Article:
- Identify New Prospects/Opportunities through trends and analytics
A few of the basic criteria’s that one should look for before implementation of BI tool are user Friendliness, cost-effectiveness, easy to Integrate with existing systems, offer a wide range of metrics that can be customized, require less maintenance in terms of IT Support.
Some of the market leaders in terms of BI tools are Power BI & Tableau. I have personally used Power BI and found this tool very interesting as it is very helpful in handling or importing data from different sources. You can also download its free version to try out – Power BI Desktop.
Power BI Desktop allows you to do all the required tasks offering many features to build analytics with the help of graphs/charts, drill-down and data modeling options but the free version doesn’t allow you to publish your report or the analytics.
HR Metrics & Analytics
Now, Let’s discuss more about HR analytics. HR Metrics or Analytics are a set of quantifiable measures that are used within a company to measure or compare performance in terms of meeting strategic & operational goals.
KPIs may vary depending on the priorities and performance criteria within the company. This contributes to business metrics used to evaluate factors that are crucial to the success of the organization.
Some of the most common examples are as follows –
- Workforce Demographics – Gender Split, Average Age of Employees, Seniority & Average Length of Service
- Workforce Distribution – Headcount & FTE Distribution, Percentage of distribution as per Employment types
- Turnover Rate – New Employee turnover rate, Voluntary & Involuntary termination rates. Turnover rates can be further drilled down based on gender & age distribution
- Working Time Indicators – Absence Rate, percentage of total hours lost to absenteeism
- HR Budget Metrics
- Compensation and Benefits cost/sales turnover per year
- Recruitment Cost per Employee
- Actual Vs. Budgeted Cost of hire
- Training Costs per FTE
- HR to Employee Staff ratio (HR FTEs as % of total workforce FTE)
All the above are the most common ones used by the companies to track some of the basic things, however, you can think of the most important ones that are relevant & applicable to your organization.
If you think through some of these analytics, then you might have figured out by now that this requires quite many data points and that too very precise & accurate.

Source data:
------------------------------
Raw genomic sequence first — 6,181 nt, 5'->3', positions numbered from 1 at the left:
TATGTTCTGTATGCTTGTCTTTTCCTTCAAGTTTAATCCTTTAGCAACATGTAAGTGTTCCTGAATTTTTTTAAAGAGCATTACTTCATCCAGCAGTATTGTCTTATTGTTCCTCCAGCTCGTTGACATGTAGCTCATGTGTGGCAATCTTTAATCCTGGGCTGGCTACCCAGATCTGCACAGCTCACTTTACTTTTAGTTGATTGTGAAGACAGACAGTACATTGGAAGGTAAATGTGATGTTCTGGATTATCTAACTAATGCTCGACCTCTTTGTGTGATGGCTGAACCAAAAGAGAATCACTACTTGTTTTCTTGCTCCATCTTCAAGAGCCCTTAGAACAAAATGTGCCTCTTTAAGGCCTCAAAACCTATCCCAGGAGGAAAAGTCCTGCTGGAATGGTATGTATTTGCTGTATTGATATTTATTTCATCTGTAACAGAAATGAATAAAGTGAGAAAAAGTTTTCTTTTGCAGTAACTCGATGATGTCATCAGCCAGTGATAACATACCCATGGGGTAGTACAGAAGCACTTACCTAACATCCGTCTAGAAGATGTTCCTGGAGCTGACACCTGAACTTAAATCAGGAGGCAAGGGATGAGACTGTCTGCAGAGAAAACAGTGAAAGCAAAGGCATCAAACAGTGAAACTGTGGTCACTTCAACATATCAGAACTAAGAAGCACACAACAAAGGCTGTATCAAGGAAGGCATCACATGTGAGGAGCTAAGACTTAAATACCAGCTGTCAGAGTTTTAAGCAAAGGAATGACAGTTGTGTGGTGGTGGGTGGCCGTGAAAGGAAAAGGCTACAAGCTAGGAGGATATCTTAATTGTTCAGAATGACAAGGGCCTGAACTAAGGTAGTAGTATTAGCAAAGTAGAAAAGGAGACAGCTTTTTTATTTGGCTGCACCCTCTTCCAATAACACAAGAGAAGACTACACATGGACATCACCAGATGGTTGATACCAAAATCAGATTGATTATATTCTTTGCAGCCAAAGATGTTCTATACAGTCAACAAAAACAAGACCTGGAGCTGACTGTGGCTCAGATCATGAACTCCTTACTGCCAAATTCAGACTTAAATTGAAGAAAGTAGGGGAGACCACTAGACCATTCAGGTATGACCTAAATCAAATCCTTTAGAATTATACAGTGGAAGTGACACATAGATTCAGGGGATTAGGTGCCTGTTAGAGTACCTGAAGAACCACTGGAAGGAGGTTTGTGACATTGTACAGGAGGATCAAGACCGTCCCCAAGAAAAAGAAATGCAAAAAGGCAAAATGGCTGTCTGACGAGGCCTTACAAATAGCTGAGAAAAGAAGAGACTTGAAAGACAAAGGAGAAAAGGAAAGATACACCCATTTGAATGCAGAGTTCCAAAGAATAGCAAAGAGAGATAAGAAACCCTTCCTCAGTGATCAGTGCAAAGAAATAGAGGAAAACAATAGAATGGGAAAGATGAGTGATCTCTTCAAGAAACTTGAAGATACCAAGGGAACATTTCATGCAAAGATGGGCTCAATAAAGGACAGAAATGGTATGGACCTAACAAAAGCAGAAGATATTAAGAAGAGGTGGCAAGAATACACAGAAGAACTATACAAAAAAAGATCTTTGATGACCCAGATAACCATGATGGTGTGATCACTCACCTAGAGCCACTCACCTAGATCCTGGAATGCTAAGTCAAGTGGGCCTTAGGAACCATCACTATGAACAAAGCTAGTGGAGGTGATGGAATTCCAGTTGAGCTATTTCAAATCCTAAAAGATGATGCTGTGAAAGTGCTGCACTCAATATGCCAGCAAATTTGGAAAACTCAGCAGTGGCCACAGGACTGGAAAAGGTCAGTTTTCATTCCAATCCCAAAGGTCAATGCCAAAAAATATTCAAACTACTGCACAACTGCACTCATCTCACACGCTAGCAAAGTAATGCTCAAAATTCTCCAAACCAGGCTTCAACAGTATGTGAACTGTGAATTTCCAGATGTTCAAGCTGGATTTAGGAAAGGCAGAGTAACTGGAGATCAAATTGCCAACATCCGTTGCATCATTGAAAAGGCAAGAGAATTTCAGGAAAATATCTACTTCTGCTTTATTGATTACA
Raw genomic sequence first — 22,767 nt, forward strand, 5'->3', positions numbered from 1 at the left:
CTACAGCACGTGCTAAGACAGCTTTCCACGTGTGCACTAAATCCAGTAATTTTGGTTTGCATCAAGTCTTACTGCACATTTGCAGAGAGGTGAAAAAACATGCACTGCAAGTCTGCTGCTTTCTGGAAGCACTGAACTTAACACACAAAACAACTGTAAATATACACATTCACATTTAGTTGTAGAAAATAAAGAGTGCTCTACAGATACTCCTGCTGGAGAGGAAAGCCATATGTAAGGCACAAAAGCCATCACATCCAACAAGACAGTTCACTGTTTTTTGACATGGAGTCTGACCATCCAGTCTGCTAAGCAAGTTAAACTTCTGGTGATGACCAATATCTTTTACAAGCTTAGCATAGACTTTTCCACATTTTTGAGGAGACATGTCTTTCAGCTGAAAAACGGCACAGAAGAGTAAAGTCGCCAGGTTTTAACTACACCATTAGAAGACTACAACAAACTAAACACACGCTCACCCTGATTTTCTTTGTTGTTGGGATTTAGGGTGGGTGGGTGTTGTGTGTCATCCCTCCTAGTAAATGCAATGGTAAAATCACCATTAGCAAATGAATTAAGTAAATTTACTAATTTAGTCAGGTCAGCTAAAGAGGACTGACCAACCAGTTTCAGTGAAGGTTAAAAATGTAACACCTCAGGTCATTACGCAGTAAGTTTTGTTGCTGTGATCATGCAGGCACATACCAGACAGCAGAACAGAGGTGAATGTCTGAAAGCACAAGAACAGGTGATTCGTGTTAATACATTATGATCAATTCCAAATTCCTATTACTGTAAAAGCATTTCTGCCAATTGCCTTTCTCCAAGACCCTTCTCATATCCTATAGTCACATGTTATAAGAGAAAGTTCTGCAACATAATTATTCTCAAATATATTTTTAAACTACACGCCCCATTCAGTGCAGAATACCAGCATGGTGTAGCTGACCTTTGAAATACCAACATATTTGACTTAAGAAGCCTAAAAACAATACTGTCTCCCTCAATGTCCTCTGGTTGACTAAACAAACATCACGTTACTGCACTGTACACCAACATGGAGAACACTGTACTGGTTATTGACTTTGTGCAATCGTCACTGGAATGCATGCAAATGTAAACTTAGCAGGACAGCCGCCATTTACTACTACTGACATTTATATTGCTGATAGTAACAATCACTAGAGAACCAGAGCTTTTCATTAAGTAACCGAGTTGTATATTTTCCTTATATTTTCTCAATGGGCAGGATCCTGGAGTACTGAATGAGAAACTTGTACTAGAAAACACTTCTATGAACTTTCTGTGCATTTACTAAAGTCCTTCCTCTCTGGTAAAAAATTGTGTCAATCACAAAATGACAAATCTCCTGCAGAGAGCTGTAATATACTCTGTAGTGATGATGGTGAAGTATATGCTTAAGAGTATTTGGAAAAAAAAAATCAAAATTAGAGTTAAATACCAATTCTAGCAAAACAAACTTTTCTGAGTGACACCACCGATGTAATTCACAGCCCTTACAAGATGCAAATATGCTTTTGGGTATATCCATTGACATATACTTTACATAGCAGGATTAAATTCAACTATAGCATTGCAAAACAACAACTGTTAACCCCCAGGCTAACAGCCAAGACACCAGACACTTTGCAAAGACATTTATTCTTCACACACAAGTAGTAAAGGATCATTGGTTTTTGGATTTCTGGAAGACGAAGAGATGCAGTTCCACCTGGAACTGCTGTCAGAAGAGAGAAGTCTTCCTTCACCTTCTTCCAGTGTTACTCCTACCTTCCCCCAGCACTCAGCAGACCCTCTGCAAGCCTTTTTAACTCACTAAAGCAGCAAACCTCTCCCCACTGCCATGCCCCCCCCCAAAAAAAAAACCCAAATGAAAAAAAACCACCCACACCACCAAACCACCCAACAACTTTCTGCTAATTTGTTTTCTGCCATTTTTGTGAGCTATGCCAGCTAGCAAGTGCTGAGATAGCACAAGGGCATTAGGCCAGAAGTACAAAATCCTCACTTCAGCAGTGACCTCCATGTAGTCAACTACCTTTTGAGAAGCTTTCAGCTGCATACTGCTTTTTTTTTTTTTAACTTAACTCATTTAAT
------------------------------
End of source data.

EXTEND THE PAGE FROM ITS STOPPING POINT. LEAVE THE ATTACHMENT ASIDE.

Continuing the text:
Here, technology comes into the picture and I have already addressed above, how you can capture info and come up with a single source of info for the whole company.
HR Tech will enable you with exciting and innovative use of your organizational data defining how you can use the data across key areas like Core HR, Payroll, Hiring, Compensation, Performance, and Benefits.
At one point, you must also make sure that your target audience – Management, Employees & Managers are aware of how to use the analytics to make better decisions.
Maybe a few of the audience might come back to you asking – What does this mean? Yes, this might be quite straightforward for the HR community but can be complicated for someone who is using or looking at such analytics for the first time.
You also need to set up a frequency or a time table of generating such analytics and to present them at different levels explaining to them what’s going on in the Organization.
Explain in detail what each analytics represents – maybe a few of them might lead to the financial impact, legal risk and have utmost importance at Group Level Reporting.
No BI Tool?
If your organization is new to the technology or doesn’t have an HR tool to support or come up with such scenarios, I would propose you to start with MS Excel. Yes, Excel is a very good tool and can be a starting point to build a dashboard or metrics highlighting core indicators.
Once you share excel-based analytics from time to time explaining the details to the management, I am sure you will be able to build a robust business case to invest in a tool.
Attend HR tech and Data Analytics conferences, talk to people in the HR community and learn from their experiences how analytics have supported their business to move forward, curb the costs and helped them to achieve a very good return on the investment made in the field of HR Tech.
It is high time that you think through how you can get your arms around on all the moving parts of your organization, come up with solutions and provide more strategic support to the business.